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Neurology. 2016 Sep 27;87(13):1337-43. doi: 10.1212/WNL.0000000000003165. Epub 2016 Aug 26.

Aphasic variant of Alzheimer disease: Clinical, anatomic, and genetic features.

Author information

1
From the Cognitive Neurology and Alzheimer's Disease Center (E.R., J.S., B.R., A.M., C.K.T., S.W., M.-M.M.) and Departments of Psychiatry and Behavioral Sciences (D.C., S.W.), Neurology (C.K.T., M.-M.M.), and Pathology (E.H.B.), Northwestern University Feinberg School of Medicine, Chicago, IL; Banner Alzheimer's Institute (K.C.), Phoenix, AZ; and Department of Communication Sciences Disorders (C.K.T.), Northwestern University, Evanston, IL. erogalski@gmail.com.
2
From the Cognitive Neurology and Alzheimer's Disease Center (E.R., J.S., B.R., A.M., C.K.T., S.W., M.-M.M.) and Departments of Psychiatry and Behavioral Sciences (D.C., S.W.), Neurology (C.K.T., M.-M.M.), and Pathology (E.H.B.), Northwestern University Feinberg School of Medicine, Chicago, IL; Banner Alzheimer's Institute (K.C.), Phoenix, AZ; and Department of Communication Sciences Disorders (C.K.T.), Northwestern University, Evanston, IL.

Abstract

OBJECTIVE:

To identify features of primary progressive aphasia (PPA) associated with Alzheimer disease (AD) neuropathology. A related objective was to determine whether logopenic PPA is a clinical marker for AD.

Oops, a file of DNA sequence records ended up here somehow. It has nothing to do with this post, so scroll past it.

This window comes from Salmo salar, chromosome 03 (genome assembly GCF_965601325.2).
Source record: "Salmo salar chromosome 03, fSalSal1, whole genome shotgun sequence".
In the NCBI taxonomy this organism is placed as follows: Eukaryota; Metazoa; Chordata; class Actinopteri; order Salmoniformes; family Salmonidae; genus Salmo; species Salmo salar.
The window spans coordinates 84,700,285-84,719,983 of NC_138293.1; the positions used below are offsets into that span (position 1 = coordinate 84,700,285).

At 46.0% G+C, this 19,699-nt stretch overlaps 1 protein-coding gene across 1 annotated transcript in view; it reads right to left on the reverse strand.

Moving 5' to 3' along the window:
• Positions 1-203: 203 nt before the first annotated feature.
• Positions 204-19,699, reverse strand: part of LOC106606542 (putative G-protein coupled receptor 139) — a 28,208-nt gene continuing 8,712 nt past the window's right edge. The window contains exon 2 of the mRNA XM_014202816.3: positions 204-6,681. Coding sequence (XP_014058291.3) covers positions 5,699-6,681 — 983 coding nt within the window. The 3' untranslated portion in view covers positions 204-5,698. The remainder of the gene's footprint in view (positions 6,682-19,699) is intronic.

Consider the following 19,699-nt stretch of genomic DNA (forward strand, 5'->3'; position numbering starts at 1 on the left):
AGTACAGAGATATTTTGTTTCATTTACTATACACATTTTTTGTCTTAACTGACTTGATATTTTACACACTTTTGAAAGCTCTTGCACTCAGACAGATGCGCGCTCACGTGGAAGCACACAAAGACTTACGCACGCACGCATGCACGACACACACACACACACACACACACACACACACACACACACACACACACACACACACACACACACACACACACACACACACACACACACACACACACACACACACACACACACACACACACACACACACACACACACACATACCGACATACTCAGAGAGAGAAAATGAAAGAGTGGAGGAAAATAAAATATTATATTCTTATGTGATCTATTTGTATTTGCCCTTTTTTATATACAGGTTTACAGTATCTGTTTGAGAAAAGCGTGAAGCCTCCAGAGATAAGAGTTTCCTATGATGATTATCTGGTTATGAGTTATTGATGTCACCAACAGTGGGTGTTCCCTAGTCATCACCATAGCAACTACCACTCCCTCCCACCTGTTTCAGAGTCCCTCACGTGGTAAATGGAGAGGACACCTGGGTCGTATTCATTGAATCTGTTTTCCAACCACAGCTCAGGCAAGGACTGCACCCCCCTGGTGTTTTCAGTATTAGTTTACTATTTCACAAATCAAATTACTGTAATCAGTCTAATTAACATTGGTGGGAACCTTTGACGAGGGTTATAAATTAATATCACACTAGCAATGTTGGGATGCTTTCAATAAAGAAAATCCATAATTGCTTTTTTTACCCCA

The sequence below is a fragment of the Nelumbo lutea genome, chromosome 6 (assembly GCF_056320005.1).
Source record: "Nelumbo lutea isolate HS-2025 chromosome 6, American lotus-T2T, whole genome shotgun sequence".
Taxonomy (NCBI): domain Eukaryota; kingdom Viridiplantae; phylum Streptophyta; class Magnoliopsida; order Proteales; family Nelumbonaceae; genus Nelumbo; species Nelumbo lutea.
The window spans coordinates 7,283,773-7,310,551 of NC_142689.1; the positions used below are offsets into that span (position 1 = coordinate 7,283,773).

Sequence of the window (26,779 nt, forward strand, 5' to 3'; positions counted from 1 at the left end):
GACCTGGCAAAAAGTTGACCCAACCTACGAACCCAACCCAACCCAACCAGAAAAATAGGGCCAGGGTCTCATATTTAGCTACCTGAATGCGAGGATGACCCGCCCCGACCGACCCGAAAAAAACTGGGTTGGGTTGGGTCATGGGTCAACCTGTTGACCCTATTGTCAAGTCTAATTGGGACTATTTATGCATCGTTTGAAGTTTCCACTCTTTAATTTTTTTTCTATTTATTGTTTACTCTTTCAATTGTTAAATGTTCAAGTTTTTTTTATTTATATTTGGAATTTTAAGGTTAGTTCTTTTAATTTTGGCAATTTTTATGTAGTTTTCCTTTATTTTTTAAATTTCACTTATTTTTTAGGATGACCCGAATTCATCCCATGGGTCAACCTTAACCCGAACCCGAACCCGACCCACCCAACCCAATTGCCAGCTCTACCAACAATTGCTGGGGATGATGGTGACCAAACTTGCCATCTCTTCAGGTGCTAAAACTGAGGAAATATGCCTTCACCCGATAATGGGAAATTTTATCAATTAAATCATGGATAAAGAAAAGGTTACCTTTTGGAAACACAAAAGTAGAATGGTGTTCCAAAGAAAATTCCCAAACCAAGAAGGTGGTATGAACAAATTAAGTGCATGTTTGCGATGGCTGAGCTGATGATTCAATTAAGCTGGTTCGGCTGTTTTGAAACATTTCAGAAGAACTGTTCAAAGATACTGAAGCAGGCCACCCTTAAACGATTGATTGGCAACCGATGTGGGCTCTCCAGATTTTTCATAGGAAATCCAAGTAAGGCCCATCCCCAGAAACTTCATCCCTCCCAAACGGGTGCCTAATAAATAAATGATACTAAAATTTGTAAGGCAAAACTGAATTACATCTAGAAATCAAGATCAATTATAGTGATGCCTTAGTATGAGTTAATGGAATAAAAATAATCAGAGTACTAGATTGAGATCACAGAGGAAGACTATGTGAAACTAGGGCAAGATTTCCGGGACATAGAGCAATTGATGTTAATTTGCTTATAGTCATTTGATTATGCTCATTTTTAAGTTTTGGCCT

METHODS:

A total of 139 prospectively enrolled participants with a root diagnosis of PPA constituted the reference set. Those with autopsy or biomarker evidence of AD, and who had been evaluated at mild disease stages (Aphasia Quotient ≥85), were included (n = 19). All had quantitative language testing and APOE genotyping. Fifteen had MRI morphometry.

RESULTS:

Impaired word-finding was the universal presenting complaint in the aphasic AD group. PPA clinical subtype was logopenic (n = 13) and agrammatic (n = 6). Fluency, repetition, naming, and grammaticality ranged from preserved to severely impaired. All had relative preservation of word comprehension. Eight of the 15 aphasic participants with AD showed no appreciable cortical atrophy at the individual level on MRI. As a group, atrophy was asymmetrically concentrated in the left perisylvian cortex. APOE ε4 frequency was not elevated.

CONCLUSIONS:

There is a close, but not obligatory, association between logopenic PPA and AD. No language measure, with the possible exception of word comprehension, can confirm or exclude AD in PPA. Biomarkers are therefore essential for diagnosis. Asymmetry of cortical atrophy and normal APOE ε4 prevalence constitute deviations from typical AD. These and additional neuropathologic features suggest that AD has biological subtypes, one of which causes PPA. Better appreciation of this fact should promote the inclusion of individuals with PPA and positive AD biomarkers into relevant clinical trials.

PMID:
27566743
PMCID:
PMC5047036
DOI:
10.1212/WNL.0000000000003165
[Indexed for MEDLINE]
Free PMC Article

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